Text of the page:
Justice David Nahmias. (Photo: John Disney/ALM)
A man facing the death penalty has won a challenge to the way Fulton County picks juries. The Georgia Supreme Court unanimously ruled Monday that Fulton County is violating the high court’s Jury Composition Rule, agreeing with Otis Ricks Jr., who is accused of murdering a restaurant owner during an armed robbery.
“We conclude that the trial court erred in denying Ricks’s motion to declare Fulton County’s method of creating its jury lists to be in violation of the Jury Composition Rule and by not ensuring that the Rule is followed in Ricks’s case,” Justice David Nahmias wrote.
The high court reversed Fulton County Superior Court Judge Constance Russell on two pretrial orders and remanded the case to her for further proceedings to make sure the jury rule is followed.
Ricks is one of four co-defendants charged in the August 2012 murder of 53-year-old Vanessa Elaine Thrasher during an alleged armed robbery of the restaurant she owned, OT Lounge and Soul Food Grill in northwest Atlanta, according to the court’s summary of briefs filed in the case. She was shot seven times. Ricks, 23 at the time, was one of the first suspects arrested. In December 2012, Fulton County District Attorney Paul Howard, Jr. filed a Notice of Intent to Seek the Death Penalty against Ricks. Ricks is represented by: Brad Gardner and Emily Gilbert of the Georgia Capital Defender office. “I’m glad the Georgia Supreme Court has seen this the way we have for the past five years,” Gardner said. “The Fulton County taxpayers should be upset.”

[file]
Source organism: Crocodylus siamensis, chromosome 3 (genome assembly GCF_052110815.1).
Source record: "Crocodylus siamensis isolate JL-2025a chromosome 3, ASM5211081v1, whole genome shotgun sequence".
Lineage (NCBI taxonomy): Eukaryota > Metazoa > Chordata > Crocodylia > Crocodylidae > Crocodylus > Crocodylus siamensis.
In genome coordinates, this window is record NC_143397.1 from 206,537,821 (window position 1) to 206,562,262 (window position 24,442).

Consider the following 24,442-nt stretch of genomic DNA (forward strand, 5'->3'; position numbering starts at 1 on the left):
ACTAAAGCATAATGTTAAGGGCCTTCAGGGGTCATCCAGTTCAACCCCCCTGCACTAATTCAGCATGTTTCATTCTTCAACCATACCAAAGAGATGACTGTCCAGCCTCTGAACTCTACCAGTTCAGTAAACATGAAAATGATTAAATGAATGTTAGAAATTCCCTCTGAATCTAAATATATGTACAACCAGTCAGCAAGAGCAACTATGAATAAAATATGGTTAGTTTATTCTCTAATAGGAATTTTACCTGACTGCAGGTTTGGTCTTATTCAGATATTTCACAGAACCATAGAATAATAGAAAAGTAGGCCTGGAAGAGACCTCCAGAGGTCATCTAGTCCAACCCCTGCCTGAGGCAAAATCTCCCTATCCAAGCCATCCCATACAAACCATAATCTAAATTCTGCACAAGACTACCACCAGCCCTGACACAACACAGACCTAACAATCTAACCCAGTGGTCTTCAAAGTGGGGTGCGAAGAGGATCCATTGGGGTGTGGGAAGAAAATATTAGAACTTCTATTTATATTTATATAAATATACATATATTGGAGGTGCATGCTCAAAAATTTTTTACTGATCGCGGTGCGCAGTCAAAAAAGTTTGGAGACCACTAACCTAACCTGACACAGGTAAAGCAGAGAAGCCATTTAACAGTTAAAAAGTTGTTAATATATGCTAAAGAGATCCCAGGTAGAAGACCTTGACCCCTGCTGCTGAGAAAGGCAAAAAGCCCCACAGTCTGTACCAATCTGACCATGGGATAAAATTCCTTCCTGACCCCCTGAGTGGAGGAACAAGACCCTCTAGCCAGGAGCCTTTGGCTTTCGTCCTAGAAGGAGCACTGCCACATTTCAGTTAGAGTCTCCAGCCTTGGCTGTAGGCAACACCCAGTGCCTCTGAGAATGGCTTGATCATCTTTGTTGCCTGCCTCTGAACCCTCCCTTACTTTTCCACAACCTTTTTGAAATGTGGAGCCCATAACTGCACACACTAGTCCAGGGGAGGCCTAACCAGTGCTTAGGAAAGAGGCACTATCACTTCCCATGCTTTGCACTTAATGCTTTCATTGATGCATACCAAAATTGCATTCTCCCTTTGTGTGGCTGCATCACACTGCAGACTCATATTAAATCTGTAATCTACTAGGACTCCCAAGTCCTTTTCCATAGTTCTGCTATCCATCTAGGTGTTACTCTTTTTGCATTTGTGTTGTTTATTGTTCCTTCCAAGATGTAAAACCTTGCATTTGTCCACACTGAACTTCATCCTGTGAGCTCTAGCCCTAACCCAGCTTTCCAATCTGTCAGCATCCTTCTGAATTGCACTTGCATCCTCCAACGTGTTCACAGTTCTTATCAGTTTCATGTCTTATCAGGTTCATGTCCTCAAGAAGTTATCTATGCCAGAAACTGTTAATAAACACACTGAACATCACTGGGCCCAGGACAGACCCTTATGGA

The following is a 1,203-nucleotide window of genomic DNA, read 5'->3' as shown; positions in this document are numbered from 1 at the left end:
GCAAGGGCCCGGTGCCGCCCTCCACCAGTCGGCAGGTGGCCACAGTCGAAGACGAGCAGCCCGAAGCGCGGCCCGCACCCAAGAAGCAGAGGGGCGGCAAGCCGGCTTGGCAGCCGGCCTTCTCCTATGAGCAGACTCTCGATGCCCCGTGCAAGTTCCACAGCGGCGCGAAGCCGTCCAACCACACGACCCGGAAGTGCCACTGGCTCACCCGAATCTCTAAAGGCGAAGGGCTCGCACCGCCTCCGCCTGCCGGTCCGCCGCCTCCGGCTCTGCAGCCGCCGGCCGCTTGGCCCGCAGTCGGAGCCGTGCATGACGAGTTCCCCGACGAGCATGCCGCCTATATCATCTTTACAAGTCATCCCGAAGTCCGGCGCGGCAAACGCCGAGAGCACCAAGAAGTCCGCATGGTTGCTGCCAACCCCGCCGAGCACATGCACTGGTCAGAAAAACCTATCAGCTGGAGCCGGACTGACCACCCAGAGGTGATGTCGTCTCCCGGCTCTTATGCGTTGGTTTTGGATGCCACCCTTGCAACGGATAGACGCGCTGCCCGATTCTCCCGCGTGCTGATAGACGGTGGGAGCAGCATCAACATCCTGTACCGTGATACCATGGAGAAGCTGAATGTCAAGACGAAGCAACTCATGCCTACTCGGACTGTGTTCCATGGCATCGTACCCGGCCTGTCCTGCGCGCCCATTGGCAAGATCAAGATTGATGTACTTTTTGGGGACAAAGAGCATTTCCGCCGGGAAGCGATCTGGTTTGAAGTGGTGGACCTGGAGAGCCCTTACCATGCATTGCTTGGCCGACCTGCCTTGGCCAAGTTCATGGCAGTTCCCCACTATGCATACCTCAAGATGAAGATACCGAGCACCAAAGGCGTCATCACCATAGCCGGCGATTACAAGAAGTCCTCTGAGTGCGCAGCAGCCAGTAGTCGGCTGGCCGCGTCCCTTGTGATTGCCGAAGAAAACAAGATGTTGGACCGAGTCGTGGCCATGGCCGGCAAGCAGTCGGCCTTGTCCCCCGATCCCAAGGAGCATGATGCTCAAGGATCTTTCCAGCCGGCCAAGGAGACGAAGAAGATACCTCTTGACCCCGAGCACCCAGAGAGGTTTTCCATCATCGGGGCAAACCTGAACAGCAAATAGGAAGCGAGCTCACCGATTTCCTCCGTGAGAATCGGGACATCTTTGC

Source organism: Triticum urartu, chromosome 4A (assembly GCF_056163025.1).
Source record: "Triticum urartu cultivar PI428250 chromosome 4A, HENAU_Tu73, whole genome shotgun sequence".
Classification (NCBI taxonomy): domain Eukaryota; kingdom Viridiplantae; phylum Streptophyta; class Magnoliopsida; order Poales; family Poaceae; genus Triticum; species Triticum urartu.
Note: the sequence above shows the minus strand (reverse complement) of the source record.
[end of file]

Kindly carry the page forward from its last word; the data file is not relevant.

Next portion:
In 2012, the Georgia Supreme Court’s Jury Composition Rule established statewide requirements for the creation of county master jury lists, according to a court summary of the decision. Previously, Georgia’s 159 counties controlled their own jury lists. The Jury Composition Reform Act of 2011, the product of a seven-year effort led by former Chief Justice Hugh Thompson, was designed to replace the system with a consistent methodology for producing updated lists of eligible jurors.
Under the new rules, the Council of Superior Court Clerks provides Fulton County with a list of eligible jurors each year on July 1. The Jury Composition Rule requires a county master jury list to be at least 85 percent inclusive of the number of a county’s adult population. The goal is to ensure that jurors are chosen in a manner that does not deliberately or systematically exclude distinct groups from serving as jurors. Prosecutors claim that Fulton’s list is consistently above the 85 percent threshold.
Defense counsel challenged the use of the 2013 jury list, saying it was improperly altered by the county’s management vendor, Courthouse Technologies. The trial judge acknowledged that Ricks’ attorney “has pointed out anomalies in the data and a lack of transparency in the vendor’s coding scheme.” But she concluded, “There has not been a showing of either a constitutional violation or a violation of the Jury Composition Rule.”
Nahmias said the county’s first clear violation of the Jury Composition Rule is in allowing the vendor to add more than 1,000 names to the county master jury lists provided by the Council of Superior Court Clerks in both 2013 and 2014. In addition, the County improperly deleted “tens of thousands of names” from that list.
The rule says that “local clerks and jury commissioners shall not add or delete names from the county master jury list.”
Howard said in a news release Monday that the decision provides valuable guidance but does not hamper his prosecution. “My office is committed to working with the Superior Court and the Jury Clerk’s Office, to make sure the management issues raised by the Supreme Court will not curtail the trial process in our County,” Howard said. “We must all work together to make sure that the selection process for every Juror is characterized by fairness.”